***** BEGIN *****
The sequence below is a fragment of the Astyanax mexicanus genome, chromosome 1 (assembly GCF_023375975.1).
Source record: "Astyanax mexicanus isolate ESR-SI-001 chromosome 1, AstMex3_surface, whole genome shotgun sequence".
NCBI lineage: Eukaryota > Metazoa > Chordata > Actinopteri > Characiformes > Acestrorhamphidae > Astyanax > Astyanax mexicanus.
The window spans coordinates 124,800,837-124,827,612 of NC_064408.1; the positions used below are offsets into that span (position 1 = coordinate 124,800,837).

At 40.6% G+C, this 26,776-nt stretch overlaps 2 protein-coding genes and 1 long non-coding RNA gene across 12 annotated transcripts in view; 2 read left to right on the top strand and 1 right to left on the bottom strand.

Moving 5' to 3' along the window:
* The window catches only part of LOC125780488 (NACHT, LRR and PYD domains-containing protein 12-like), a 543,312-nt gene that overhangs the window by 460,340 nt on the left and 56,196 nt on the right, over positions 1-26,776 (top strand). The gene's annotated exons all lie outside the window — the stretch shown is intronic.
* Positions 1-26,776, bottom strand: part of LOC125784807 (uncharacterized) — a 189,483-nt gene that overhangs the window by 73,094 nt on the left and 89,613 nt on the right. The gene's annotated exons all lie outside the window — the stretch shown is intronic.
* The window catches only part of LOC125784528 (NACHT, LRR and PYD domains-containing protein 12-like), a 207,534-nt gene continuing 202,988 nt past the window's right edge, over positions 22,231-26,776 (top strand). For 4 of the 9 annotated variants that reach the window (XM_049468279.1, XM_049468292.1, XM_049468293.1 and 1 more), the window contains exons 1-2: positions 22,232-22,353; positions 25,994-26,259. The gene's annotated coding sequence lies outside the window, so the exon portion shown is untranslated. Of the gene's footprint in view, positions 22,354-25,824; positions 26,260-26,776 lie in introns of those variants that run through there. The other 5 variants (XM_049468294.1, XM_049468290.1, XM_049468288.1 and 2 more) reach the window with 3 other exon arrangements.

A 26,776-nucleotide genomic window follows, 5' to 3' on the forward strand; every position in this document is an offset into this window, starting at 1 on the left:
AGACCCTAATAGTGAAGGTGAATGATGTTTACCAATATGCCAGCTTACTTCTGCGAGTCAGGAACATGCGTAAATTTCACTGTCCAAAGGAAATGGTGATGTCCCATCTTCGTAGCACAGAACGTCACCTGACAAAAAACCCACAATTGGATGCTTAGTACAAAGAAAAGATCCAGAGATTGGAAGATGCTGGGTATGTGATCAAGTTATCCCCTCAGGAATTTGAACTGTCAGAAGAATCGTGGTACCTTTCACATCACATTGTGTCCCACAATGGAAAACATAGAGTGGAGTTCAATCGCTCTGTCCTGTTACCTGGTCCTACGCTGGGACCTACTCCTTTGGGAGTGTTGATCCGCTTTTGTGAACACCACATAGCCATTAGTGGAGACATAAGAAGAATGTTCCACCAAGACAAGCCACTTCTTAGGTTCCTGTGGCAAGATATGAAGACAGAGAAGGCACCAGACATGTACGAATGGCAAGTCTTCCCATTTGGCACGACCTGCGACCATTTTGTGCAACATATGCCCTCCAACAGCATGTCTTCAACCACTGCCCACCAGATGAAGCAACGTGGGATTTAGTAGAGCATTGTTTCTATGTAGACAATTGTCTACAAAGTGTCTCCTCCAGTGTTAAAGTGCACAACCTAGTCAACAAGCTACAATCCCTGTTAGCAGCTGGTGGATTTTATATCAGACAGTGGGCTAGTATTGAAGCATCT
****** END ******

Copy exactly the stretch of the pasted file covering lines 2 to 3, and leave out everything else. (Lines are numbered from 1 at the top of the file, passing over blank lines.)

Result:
Source record: "Astyanax mexicanus isolate ESR-SI-001 chromosome 1, AstMex3_surface, whole genome shotgun sequence".
NCBI lineage: Eukaryota > Metazoa > Chordata > Actinopteri > Characiformes > Acestrorhamphidae > Astyanax > Astyanax mexicanus.